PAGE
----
"Whenever a major infectious disease breaks out, one of the first questions raised by scientists and the public is: Where did it come from?" said Su Jingjing, a professor at the Peking University's School of Health Humanities.
"Hunting down a virus' origin, understanding how it is introduced into the human population and how it spreads further will enable medical and public health experts to better cope with the disease and prevent future outbreaks," she added.
However, Su said tracing the source of a virus requires large amounts of on-site investigations, thorough laboratory testing and "a great deal of luck".
For instance, she said it took nearly two decades for global scientists to come to an initial conclusion on who might be the patient zero (the first infected case of an epidemic) for HIV/AIDS, but the question remains contentious to this day.
Likewise, scientists are still confounded by the origin of the Ebola virus that first emerged in the 1970s, as well as the influenza virus that has affected humans for over a century, Su added.
Zhao Guoping, a Chinese molecular biologist and an academician with the Chinese Academy of Sciences, said that searching for a virus's origin must be based on clear and conclusive evidence, but the collection and analysis process poses severe challenges.
He said one type of evidence comes from the field of pathology, clinical medicine and epidemiology, which reflects real-world situations but could be inaccurate due to human interference.
The other type of evidence entails results of genome sequencing or antibody testing. Zhao said they are more definitive but it is challenging to "establish their connections" to other pieces of proof.
"The origin-tracing task contains a number of uncontrollable factors. Some key information could be lost forever, which means that it will be impossible for us to build a complete chain of evidence," he said during an interview with Science and Technology Daily.
"Sometimes, we might not be able to get to the bottom of the question even after very long periods of research, and we can only make inferences based on available information," he said. "The public should have a rational expectation."
SARS-CoV-2, the virus that causes the COVID-19 disease, has so far presented formidable obstacles to scientists struggling to pin down its origin.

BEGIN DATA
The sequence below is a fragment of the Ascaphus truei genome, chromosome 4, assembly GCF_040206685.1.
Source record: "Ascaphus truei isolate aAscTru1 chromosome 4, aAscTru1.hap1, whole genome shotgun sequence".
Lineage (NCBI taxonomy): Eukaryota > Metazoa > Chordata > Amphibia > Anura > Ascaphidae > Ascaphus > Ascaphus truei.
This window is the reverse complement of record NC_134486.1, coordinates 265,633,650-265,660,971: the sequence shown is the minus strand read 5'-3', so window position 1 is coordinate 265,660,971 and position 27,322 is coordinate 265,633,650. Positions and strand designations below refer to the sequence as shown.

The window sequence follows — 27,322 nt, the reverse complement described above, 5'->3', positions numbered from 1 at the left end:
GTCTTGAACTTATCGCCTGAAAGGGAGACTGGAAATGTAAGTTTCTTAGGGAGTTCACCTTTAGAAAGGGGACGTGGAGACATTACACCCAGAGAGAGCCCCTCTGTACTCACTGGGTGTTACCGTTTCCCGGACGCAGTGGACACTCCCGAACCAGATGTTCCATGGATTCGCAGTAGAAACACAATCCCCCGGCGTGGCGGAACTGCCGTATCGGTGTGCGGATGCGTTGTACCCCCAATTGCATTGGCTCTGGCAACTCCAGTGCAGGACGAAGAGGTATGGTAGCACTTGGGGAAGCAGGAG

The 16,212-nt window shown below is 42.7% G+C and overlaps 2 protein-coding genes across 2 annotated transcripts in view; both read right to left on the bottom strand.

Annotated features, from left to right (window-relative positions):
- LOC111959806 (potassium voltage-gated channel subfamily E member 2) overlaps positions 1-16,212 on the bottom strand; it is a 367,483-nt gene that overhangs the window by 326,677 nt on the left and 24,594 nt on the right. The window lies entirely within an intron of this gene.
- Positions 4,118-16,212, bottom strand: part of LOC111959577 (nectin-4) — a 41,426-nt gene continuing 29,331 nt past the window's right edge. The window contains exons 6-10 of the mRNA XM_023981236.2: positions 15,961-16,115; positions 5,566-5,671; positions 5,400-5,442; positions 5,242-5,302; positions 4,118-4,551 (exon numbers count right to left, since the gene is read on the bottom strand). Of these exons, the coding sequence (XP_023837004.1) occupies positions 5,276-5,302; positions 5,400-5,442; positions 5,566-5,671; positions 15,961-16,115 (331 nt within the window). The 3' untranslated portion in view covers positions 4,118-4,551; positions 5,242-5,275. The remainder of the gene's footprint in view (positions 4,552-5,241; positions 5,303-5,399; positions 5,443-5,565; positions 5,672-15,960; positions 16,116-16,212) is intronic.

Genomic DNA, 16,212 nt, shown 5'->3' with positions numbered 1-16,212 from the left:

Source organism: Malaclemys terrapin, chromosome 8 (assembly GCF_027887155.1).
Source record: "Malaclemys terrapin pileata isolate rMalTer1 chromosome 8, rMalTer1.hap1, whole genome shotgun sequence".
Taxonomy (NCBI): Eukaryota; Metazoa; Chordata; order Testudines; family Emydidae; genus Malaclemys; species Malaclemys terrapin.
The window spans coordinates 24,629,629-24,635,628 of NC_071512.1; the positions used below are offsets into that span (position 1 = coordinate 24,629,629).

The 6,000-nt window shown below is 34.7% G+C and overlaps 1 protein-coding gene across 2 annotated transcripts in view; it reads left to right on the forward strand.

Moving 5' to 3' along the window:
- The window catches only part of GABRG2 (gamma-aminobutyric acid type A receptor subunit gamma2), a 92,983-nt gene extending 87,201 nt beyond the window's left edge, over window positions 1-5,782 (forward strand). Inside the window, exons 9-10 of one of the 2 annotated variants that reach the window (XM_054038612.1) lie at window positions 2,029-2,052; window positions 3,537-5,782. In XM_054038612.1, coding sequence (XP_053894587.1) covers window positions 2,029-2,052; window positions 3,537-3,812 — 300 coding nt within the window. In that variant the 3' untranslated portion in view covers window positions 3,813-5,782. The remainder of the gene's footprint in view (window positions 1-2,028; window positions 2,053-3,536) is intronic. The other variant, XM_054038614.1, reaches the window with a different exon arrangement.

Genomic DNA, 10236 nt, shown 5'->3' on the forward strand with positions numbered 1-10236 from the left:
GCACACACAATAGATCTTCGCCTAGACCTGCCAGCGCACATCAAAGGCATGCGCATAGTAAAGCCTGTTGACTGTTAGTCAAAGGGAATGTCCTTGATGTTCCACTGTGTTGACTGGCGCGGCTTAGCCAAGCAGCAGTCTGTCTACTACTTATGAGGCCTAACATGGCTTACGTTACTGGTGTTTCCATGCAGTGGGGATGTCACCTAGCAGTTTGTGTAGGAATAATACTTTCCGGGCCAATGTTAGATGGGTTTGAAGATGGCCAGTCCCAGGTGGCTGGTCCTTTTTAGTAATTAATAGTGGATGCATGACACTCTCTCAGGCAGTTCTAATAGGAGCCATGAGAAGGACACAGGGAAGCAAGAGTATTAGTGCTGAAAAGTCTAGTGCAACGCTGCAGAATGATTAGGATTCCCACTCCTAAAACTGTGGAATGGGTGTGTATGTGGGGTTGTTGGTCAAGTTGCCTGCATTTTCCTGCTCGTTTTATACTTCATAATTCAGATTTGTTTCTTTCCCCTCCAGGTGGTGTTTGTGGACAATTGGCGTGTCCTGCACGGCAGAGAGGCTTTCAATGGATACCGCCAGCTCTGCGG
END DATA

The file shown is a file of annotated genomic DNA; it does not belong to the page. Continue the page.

Liu Peipei, a virologist at the Chinese Center for Disease Control and Prevention, said during an earlier briefing that the patient zero for COVID-19, as well as other early infections, might be asymptomatic and leave no medical records behind. He had called on global researchers to proactively search for early cases around the world.
In terms of gene sequencing, a widely recognized breakthrough is the discovery of RaTG13, a coronavirus found in horseshoe bats whose genetic makeup is 96 percent identical to that of SARS-CoV-2.
But according to the report of an origin-tracing mission that was organized by the World Health Organization and conducted jointly by Chinese and WHO experts in China earlier this year, coronaviruses detected in bats and pangolins are not similar enough to make them the progenitor of the virus.
The report said more efforts are needed to take and test samples from wild animals in Southeast Asia and around the world, where surveys to identify coronaviruses related to SARS-CoV-2 are insufficient.
Su, from Peking University, said collecting samples from bats is a time-consuming procedure, and rigorous precautions must be taken to prevent infections.
"There are previous reports on finding coronaviruses related to SARS-CoV-2 in Thailand, Japan and other parts of Asia," she said. "The workload is comparable to finding a needle in a haystack."
Experts have warned that politicizing a virus's origin will add more difficulties to an already herculean task as some Western governments have attempted to revive a false accusation that a laboratory incident in China should be blamed for the virus's jump to humans.
"Finding a virus's origin should be based on science, logic and rational thinking, and it is scientists who should spearhead the work, rather than politicians or intelligence agencies," Su stressed.
"Involving intelligence agencies in the process is a blatant move to politicize the issue and will only serve to hamper international cooperation on the issue," Su said, referring to a previous decision by Joe Biden's administration.
Liang Wannian, a public health professor at Tsinghua University and head of the Chinese experts on the WHO-convened origin-tracing team, said during a previous interview that the politicization of the issue and distortion of their findings reflects deep disrespect to scientists' endeavors and will hinder the global fight against the disease.
"Tracing the origin of a virus means studying a highly accidental and rare event, and we should adopt scientific methods, logic and thinking, and devote great efforts to overcome difficulties," he said.
"For us Chinese scientists, we will continue our research into the virus's origin, based on any available knowledge, skills and methodology," he said.
Published : July 22, 2021